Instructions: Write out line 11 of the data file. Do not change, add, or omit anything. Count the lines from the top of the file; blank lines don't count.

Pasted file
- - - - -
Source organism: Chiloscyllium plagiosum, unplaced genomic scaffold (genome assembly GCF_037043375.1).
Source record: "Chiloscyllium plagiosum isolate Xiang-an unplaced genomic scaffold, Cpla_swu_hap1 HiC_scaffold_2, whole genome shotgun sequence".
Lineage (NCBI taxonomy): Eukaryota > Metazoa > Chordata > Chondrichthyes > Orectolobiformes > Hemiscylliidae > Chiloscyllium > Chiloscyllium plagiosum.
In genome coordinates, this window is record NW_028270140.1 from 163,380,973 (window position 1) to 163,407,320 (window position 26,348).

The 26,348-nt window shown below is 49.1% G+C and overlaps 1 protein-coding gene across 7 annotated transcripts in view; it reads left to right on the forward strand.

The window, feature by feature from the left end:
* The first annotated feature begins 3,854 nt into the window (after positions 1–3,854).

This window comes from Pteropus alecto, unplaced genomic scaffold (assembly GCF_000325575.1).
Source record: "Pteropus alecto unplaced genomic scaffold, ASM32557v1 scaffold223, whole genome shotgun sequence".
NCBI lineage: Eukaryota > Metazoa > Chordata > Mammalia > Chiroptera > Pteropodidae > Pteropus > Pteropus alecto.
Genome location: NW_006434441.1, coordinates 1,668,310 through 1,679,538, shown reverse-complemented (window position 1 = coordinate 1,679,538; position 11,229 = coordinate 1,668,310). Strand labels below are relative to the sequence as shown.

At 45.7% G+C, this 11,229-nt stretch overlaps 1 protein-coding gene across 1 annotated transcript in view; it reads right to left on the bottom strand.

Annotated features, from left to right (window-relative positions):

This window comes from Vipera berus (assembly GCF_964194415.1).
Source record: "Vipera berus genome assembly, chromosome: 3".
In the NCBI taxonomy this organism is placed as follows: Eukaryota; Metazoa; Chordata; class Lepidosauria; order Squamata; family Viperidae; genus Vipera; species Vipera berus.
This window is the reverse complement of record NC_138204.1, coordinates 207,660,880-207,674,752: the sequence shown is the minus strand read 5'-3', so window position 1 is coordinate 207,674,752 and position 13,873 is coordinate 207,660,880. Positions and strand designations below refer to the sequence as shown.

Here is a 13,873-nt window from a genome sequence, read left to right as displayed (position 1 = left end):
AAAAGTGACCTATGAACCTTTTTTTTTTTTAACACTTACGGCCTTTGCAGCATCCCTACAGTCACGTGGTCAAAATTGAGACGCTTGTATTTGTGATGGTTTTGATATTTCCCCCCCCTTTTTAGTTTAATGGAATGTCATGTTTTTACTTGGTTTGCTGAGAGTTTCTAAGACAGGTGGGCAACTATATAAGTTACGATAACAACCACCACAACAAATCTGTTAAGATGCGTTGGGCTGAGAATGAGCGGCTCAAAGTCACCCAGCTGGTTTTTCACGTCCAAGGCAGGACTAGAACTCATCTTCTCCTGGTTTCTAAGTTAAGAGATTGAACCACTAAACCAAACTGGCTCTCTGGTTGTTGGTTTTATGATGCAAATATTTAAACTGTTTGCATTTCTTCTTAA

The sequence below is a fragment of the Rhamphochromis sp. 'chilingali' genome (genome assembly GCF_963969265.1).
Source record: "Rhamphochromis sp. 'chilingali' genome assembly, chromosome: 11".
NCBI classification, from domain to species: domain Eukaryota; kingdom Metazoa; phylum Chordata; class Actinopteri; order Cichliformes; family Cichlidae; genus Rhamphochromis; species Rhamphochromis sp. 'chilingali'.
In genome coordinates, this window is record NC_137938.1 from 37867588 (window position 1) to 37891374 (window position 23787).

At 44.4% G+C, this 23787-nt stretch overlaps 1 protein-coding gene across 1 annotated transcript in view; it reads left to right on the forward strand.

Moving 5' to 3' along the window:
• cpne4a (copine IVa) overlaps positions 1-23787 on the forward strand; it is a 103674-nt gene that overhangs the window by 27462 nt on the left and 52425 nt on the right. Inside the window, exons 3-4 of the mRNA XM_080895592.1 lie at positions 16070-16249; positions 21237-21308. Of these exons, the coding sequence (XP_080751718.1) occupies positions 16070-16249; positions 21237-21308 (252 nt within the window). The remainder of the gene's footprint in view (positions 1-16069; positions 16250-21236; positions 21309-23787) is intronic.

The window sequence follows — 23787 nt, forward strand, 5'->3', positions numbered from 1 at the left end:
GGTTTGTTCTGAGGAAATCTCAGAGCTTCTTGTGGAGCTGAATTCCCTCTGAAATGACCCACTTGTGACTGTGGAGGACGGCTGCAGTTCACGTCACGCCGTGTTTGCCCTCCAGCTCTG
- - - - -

Genome location: NW_006434441.1, coordinates 1,668,310 through 1,679,538, shown reverse-complemented (window position 1 = coordinate 1,679,538; position 11,229 = coordinate 1,668,310). Strand labels below are relative to the sequence as shown.